OKLAHOMA CITY - There is a special place in Tim Walton's heart for the state of Oklahoma.

A Californian by birth, Walton played two seasons of college baseball for Oklahoma. In 1994, he was the winning pitcher for a Sooner baseball squad that hoisted the NCAA championship trophy in Omaha. In 1996, Walton earned his B.A. in history from OU.

After three years of professional baseball in the Philadelphia Phillies organization, Walton turned to the coaching ranks. From 1999-02, he was a member of Patty Gasso's softball staff in Norman. The Sooners won a national title in 2000.

Walton's wife, the former Samantha Rhoten, is a native Oklahoman, suiting up for the Oral Roberts University basketball team just over a decade ago.

On Thursday, Walton will coach Florida's Gators against Tennessee in the second game of the 2013 Women's College World Series. Twice under Walton, Florida has played for the championship, falling in the best-of-three series in 2009 and 2011.

Softball is the focus this week. However, for Walton, like most with Oklahoma ties, it is virtually impossible for thoughts not to circle back to a devastating tornado that ripped through Moore, a southern suburb of Oklahoma City, just over a week ago.

"My wife is from Oklahoma, and we were glued to the TV for two, three days, probably like everyone else across the country," said Walton during Wednesday's press conference. "It's very different when you're familiar with the area and you know the streets and the paths. I was here in '99 (for the Moore tornado) and was here for the bombing (in 1995), as a player, so I understand what those kinds of devastating things can do."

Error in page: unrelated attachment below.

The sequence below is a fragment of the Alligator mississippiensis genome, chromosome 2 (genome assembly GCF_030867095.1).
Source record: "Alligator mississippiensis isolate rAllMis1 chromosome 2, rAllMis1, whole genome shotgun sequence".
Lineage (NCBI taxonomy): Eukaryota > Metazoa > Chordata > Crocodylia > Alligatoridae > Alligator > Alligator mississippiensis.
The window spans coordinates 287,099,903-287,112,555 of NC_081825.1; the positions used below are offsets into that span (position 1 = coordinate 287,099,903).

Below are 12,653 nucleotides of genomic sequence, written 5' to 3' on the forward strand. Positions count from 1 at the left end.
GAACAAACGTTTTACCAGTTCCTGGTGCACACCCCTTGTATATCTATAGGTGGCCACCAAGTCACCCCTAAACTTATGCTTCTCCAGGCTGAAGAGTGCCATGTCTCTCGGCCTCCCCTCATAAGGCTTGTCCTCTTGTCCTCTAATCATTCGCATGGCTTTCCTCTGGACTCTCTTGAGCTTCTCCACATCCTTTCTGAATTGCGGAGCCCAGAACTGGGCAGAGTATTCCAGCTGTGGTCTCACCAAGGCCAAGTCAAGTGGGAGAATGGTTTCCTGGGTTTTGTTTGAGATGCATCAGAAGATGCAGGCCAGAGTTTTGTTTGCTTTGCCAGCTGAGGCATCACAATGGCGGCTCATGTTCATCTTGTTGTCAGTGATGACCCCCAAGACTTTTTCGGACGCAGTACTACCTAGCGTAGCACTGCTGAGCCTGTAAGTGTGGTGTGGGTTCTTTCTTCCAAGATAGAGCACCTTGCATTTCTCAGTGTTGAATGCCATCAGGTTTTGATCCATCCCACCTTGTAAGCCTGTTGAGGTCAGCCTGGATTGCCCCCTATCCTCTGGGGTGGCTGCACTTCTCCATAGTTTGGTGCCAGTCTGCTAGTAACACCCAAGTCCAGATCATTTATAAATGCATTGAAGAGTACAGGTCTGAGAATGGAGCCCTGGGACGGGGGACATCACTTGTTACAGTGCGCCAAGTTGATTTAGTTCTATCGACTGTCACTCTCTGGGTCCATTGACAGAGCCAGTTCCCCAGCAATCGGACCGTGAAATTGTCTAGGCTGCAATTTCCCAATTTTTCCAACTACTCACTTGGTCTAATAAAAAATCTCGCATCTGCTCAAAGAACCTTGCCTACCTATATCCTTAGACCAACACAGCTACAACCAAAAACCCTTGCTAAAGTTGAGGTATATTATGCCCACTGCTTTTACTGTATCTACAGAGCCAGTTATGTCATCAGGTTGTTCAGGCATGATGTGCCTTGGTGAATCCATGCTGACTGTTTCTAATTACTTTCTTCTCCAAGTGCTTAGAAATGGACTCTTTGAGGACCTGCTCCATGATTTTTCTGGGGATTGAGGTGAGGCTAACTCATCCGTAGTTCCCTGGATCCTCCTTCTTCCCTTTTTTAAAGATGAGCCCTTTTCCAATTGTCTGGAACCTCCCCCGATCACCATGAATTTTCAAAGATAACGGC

In May of 1999, a tornado took a similar path through the same part of the state, killing 44. The Oklahoma City bombing, a domestic terrorist attack in April of 1995, killed 168 people. Last week, a tornado created more devastation and heartbreak. The hourly updates of an elementary school, along with the images of those digging through piles of debris remain in people's thoughts over a week later.

Twenty-four were killed, including seven children at an elementary school. Countless others had their lives changed forever.

Like two times before, however, the community has fastened its collective chinstrap and gone to work.

"One of the things I've been pretty open about is that I came to (the University of) Oklahoma as a player from California because of the people and how well they treated me and how well they treated the Sooners," said Walton. "I know that's what people do. So many people are willing to help and do a lot of things.

"It's tough. My daughter was very scared thinking something had happened to our family who lives fairly close. With kids losing their lives, it's very humbling and very sad in the same sense. The state of Oklahoma, the city of Oklahoma City, the city of Moore and all the surrounding area will do like they always have done; band together, get outside help and rebound and be better and stronger for it. I'm convinced of that."